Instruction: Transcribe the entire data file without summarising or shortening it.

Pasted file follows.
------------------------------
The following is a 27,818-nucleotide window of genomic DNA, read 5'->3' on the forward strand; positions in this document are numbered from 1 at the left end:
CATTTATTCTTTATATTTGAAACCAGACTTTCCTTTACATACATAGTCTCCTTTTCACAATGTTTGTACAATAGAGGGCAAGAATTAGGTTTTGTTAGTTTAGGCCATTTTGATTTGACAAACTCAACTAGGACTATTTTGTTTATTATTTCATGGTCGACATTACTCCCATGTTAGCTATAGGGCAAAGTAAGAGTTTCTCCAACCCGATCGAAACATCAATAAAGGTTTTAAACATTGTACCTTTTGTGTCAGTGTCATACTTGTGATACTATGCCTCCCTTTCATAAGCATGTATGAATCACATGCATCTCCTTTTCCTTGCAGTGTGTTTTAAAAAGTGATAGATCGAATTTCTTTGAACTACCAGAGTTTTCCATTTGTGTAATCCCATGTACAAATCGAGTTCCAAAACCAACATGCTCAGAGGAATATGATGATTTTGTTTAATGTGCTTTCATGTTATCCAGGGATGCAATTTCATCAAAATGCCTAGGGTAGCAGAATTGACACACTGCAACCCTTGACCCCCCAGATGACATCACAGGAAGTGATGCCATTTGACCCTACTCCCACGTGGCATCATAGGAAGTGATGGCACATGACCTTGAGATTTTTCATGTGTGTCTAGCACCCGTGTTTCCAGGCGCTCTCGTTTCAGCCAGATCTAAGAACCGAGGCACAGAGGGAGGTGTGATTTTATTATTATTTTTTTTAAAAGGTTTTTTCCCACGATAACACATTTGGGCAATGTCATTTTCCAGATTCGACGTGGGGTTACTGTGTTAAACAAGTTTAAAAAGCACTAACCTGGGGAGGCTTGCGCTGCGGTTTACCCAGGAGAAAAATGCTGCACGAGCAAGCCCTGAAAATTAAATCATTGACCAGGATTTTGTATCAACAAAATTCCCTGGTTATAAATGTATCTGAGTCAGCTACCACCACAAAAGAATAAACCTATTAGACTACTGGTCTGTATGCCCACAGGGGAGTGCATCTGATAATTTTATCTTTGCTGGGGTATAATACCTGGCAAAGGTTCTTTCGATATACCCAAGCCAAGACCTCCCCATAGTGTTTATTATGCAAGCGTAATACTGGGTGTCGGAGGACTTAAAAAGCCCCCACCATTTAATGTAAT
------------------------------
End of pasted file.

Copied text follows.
The following is a 27,818-nucleotide window of genomic DNA, read 5'->3' on the forward strand; positions in this document are numbered from 1 at the left end:
CATTTATTCTTTATATTTGAAACCAGACTTTCCTTTACATACATAGTCTCCTTTTCACAATGTTTGTACAATAGAGGGCAAGAATTAGGTTTTGTTAGTTTAGGCCATTTTGATTTGACAAACTCAACTAGGACTATTTTGTTTATTATTTCATGGTCGACATTACTCCCATGTTAGCTATAGGGCAAAGTAAGAGTTTCTCCAACCCGATCGAAACATCAATAAAGGTTTTAAACATTGTACCTTTTGTGTCAGTGTCATACTTGTGATACTATGCCTCCCTTTCATAAGCATGTATGAATCACATGCATCTCCTTTTCCTTGCAGTGTGTTTTAAAAAGTGATAGATCGAATTTCTTTGAACTACCAGAGTTTTCCATTTGTGTAATCCCATGTACAAATCGAGTTCCAAAACCAACATGCTCAGAGGAATATGATGATTTTGTTTAATGTGCTTTCATGTTATCCAGGGATGCAATTTCATCAAAATGCCTAGGGTAGCAGAATTGACACACTGCAACCCTTGACCCCCCAGATGACATCACAGGAAGTGATGCCATTTGACCCTACTCCCACGTGGCATCATAGGAAGTGATGGCACATGACCTTGAGATTTTTCATGTGTGTCTAGCACCCGTGTTTCCAGGCGCTCTCGTTTCAGCCAGATCTAAGAACCGAGGCACAGAGGGAGGTGTGATTTTATTATTATTTTTTTTAAAAGGTTTTTTCCCACGATAACACATTTGGGCAATGTCATTTTCCAGATTCGACGTGGGGTTACTGTGTTAAACAAGTTTAAAAAGCACTAACCTGGGGAGGCTTGCGCTGCGGTTTACCCAGGAGAAAAATGCTGCACGAGCAAGCCCTGAAAATTAAATCATTGACCAGGATTTTGTATCAACAAAATTCCCTGGTTATAAATGTATCTGAGTCAGCTACCACCACAAAAGAATAAACCTATTAGACTACTGGTCTGTATGCCCACAGGGGAGTGCATCTGATAATTTTATCTTTGCTGGGGTATAATACCTGGCAAAGGTTCTTTCGATATACCCAAGCCAAGACCTCCCCATAGTGTTTATTATGCAAGCGTAATACTGGGTGTCGGAGGACTTAAAAAGCCCCCACCATTTAATGTAAT